Grass advice: Making the most of your ‘cover’
A warm weather forecast for this week is going to drive up grass growth rates; it is much needed on some farms. Most northern farmers were growing 45-55 kg/ha/day of dry matter last week; those with higher farm covers were at the higher end.
The focus in the first grazing rotation is having enough grass to last you until ‘magic day’; now into the second round we need to target correct pre-grazing covers.
Target pre-grazing covers are unique for each farm but are usually in the region of 1,200-1,550kg/ha. The grass wedge works this out for you. On Agrinet, it is provided above the wedge.
The pre-grazing covers for paddocks that have been reseeded, however, should always be 1,400kg or below.
Reseeded fields are usually quite open swards and, to optimise the tillering capacity of the plants, we need to maximise the amount of sunlight reaching the daughter tillers at the base of the plant. Ensuring pre-grazing covers don’t get above 1,400kgs/ha will mean there are only a few days in the rotation when sunlight doesn’t reach the daughter tillers.
We have reseeded two thirds of the current grazing block within the past 24 months, so we have a large area to keep on a very tight rotation. This will require walking the farm twice per week when growth jumps, or slows down, later on.
To get the greatest profit possible from our reseeded fields, we must graze them out well and, just as importantly, we must feed them properly.
Greater growth rates use up more nutrients; we therefore need to replace the N, P and K off-take during the year. If we don’t, we will have one bumper growth year in these paddocks and then a dramatic drop-off in subsequent years.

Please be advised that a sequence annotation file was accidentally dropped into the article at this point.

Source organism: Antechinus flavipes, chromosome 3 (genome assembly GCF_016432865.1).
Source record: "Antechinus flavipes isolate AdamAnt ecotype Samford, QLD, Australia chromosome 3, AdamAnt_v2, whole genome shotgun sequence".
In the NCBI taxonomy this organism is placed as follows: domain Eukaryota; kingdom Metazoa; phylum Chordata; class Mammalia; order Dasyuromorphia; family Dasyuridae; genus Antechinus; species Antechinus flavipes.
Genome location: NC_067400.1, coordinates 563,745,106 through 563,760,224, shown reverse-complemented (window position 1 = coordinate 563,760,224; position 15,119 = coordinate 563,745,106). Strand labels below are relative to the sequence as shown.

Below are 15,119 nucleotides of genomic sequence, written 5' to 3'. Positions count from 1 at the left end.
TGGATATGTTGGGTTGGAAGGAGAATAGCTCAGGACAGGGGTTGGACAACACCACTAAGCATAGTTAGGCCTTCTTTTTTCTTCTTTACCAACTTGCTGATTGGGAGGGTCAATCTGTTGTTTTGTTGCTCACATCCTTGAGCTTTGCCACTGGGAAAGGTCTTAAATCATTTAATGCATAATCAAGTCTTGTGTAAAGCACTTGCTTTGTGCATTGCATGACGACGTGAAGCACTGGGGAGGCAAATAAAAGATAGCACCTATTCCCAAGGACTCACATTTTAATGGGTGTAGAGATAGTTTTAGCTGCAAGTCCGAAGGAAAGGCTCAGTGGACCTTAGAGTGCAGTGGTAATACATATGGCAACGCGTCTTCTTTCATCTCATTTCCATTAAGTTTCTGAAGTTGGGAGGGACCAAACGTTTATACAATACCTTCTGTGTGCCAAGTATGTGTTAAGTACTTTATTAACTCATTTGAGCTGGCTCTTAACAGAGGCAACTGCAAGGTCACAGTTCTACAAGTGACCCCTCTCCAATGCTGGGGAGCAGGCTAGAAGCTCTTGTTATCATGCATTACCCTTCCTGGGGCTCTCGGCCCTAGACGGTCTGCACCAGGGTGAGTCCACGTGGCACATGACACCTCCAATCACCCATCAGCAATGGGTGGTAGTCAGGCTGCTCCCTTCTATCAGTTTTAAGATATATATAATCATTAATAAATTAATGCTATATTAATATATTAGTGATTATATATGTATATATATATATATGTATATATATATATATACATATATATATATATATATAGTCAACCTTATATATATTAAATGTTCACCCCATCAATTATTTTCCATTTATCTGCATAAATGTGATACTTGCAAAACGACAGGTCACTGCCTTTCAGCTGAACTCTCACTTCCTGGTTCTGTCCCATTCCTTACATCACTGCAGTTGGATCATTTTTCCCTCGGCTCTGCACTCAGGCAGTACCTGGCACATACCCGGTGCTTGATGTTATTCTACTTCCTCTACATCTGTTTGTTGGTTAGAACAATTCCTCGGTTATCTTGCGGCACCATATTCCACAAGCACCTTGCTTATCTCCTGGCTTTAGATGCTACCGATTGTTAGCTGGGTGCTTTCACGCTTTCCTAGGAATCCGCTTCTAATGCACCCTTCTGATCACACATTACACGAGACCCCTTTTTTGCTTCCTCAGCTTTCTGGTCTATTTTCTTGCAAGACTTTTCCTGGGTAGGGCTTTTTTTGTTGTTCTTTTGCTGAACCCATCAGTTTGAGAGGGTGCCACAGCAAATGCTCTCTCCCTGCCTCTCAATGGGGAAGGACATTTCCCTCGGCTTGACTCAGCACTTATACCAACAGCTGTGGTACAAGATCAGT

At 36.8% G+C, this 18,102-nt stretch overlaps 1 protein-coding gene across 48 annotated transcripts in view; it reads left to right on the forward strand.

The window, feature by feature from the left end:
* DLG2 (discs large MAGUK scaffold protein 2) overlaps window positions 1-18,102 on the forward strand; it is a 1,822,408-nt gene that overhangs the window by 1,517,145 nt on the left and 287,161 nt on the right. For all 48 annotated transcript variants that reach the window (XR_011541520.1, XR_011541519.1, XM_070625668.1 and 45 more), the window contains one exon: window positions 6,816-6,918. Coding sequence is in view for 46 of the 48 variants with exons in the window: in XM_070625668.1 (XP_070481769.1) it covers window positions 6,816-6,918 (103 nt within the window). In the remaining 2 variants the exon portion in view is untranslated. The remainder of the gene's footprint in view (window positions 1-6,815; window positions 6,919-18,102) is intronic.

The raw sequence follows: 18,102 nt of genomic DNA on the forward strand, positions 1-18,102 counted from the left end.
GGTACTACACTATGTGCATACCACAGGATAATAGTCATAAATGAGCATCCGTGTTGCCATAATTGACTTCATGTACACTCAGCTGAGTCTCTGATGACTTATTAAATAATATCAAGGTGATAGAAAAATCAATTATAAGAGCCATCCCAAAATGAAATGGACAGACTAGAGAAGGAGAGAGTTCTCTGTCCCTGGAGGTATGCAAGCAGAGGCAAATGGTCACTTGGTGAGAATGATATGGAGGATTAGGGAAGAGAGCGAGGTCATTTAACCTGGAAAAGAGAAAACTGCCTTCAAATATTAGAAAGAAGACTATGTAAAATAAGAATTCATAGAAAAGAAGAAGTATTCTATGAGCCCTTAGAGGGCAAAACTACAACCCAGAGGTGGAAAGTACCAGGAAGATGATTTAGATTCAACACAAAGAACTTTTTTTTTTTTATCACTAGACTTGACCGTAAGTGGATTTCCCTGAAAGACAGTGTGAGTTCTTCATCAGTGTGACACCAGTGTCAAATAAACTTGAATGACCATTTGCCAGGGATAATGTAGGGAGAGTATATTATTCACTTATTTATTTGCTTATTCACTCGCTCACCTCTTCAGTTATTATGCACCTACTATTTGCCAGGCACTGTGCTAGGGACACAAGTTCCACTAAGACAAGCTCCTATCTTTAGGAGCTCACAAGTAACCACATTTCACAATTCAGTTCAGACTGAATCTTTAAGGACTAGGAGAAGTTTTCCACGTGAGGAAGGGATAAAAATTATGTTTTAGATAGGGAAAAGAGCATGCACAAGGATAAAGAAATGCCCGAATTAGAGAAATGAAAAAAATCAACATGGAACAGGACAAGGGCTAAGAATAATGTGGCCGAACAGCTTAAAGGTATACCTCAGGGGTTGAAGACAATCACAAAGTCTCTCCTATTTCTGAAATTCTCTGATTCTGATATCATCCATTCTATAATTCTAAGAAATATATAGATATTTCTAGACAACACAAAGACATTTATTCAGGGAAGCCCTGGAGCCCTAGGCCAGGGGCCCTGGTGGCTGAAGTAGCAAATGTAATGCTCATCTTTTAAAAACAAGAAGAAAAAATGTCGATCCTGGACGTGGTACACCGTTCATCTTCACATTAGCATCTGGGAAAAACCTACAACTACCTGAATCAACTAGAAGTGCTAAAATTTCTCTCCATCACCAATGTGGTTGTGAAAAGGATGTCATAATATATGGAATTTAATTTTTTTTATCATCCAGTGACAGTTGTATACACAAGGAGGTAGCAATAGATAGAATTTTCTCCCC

I’ve had a few calls regarding grass seed mixtures over the past two weeks; names of seed mixtures are irrelevant, look only at the grass/clover varieties. Pick varieties that score very highly on quality on the Pasture Profit Index (PPI) and that have a heading date within approximately seven days of each other.
The quality score is based on analysed grass samples, not cow grazing preferential trials, but it is the best measurement we have to predict how palatable the variety will be. The greater the ground score, the poorer the quality.
As a result of this, it is important to choose carefully which varieties to include. Any low or negative quality varieties should be avoided.
Breeding has now started on most farms, so it will be a case of ‘all hands on deck’ for the next six weeks. To maximise conception rates, try to maintain adequate energy intake. For example, don’t over-graze paddocks by maiden heifers. Also, if heifers are in groups, do not mix the groups when breeding starts.